Nine years after the concept was first mooted, the proposal to construct eight underpasses in the city to ease traffic congestion has finally been shelved. Claiming that the project would be a hindrance to the Metro project when it does come up, the UT administration has scrapped the proposal to construct two underpasses — at the Sector 17 ISBT and Aroma light point. This is even as the municipal corporation had allocated ` 25 crore for the construction of underpasses in its 2016-17 budget.
“Both the underpasses will be a hindrance to the execution of the Metro project,” a senior officer with the UT administration told HT.
City mayor Arun Sood feigned ignorance on the scrapping of the project. “I am not aware of the development, but I feel the Metro is also important, but still we will take up the issue with UT administration,” said Sood. The city does have an underpass that connects Sector 15 and 11.
BACKGROUND TO THE PROJECT
The effort to construct underpasses in the city started in 2007 when the UT administration spent Rs 10 lakh on a tour of three officers — finance secretary SK Sandhu, chief engineer VK Bhardwaj and chief architect Sunita Monga — to Belgium (Brussels and Antwerp) and France (Paris) to understand the concept, construction and maintenance of underpasses.
Since then after several twists and turns (see box), it was in July 2015 that the MC sent a proposal for the construction of eight underpasses to the administration. The administration had then rejected six proposals and kept two pending.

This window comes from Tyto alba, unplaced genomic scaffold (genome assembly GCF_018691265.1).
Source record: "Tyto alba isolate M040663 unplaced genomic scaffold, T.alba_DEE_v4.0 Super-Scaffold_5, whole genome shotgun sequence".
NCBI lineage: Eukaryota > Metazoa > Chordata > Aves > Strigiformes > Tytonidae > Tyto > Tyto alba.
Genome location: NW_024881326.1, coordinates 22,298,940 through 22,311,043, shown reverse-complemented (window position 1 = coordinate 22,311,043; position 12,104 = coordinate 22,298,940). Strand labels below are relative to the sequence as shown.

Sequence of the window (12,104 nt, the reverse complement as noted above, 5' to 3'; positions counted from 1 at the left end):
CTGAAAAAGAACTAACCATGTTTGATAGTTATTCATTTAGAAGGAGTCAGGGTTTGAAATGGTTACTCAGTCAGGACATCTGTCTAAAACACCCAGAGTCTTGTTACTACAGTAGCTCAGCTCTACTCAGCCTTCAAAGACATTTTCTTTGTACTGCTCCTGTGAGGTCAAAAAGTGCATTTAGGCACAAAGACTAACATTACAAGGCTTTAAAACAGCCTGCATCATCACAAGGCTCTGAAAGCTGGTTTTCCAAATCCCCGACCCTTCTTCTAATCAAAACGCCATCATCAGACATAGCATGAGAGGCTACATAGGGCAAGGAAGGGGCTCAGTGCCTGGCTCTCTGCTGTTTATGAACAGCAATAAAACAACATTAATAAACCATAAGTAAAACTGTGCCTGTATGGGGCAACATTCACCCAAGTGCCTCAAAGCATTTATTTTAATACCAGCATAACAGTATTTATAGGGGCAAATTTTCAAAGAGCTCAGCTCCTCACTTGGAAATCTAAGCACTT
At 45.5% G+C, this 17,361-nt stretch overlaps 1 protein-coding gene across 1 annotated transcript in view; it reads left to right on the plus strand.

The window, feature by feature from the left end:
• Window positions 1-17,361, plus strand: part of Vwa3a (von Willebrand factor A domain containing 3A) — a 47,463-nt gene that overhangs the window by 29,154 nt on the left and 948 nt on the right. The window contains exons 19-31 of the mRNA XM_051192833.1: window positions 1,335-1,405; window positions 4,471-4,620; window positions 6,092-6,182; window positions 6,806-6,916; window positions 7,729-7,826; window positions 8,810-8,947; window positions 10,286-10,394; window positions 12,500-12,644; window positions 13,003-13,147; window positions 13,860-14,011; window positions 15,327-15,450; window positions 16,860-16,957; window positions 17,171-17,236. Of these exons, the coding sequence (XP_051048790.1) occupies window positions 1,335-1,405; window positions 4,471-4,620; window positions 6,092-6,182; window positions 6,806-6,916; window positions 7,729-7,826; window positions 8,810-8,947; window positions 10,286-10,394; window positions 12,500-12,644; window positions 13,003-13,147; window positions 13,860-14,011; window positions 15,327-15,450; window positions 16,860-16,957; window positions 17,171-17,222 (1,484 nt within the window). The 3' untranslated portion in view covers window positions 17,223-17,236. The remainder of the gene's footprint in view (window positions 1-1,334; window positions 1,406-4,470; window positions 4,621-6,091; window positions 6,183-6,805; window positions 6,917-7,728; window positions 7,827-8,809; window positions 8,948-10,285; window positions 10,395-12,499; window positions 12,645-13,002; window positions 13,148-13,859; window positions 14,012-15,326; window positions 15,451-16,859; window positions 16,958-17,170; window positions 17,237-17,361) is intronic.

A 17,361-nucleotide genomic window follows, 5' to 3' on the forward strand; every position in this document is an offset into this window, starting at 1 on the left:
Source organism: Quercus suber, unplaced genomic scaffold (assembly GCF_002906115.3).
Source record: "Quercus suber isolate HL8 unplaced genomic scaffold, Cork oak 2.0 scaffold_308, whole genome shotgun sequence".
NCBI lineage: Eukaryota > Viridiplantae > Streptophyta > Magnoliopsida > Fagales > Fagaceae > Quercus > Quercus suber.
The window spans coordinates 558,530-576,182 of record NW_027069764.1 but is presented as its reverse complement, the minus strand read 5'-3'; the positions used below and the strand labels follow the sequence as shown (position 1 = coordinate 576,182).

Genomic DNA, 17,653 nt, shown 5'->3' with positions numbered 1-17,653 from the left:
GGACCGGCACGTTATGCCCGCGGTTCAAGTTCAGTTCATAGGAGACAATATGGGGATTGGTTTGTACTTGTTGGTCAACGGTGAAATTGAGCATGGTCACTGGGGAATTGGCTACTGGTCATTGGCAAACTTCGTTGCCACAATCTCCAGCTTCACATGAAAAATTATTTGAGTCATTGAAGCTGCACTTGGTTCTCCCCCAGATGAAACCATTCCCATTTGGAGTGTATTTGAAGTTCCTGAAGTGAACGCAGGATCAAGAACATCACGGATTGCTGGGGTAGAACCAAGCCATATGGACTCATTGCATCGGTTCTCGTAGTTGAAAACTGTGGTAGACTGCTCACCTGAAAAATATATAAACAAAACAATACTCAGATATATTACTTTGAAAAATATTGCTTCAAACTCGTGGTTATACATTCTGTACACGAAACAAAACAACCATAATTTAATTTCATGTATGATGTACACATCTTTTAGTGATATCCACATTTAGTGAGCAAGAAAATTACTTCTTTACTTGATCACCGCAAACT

VIEWS ON THE PROJECT
“It is unfortunate that after putting in efforts for nearly 10 years, the important project has been rejected. The construction is precisely according to the plan of Le Corbusier and we should go for it. Any specific problem could be easily sorted out,” said Surinder Bahga, an architect who is also a nominated councillor in the MC House.
George Kuruvila, a leading Bangalore-based traffic planner, who is now based in Chandigarh, said, “Chandigarh should avoid unnecessary flyovers and underpasses. Intelligent traffic planning, including synchronised traffic system, may be far more effective and cost- efficient, as has been done in other cities designed on the same pattern.”
He added that cities like Bangalore had spent around Rs 15,000 crore over three years beginning 2009 due to senseless planning, even as the traffic congestion had not been tackled.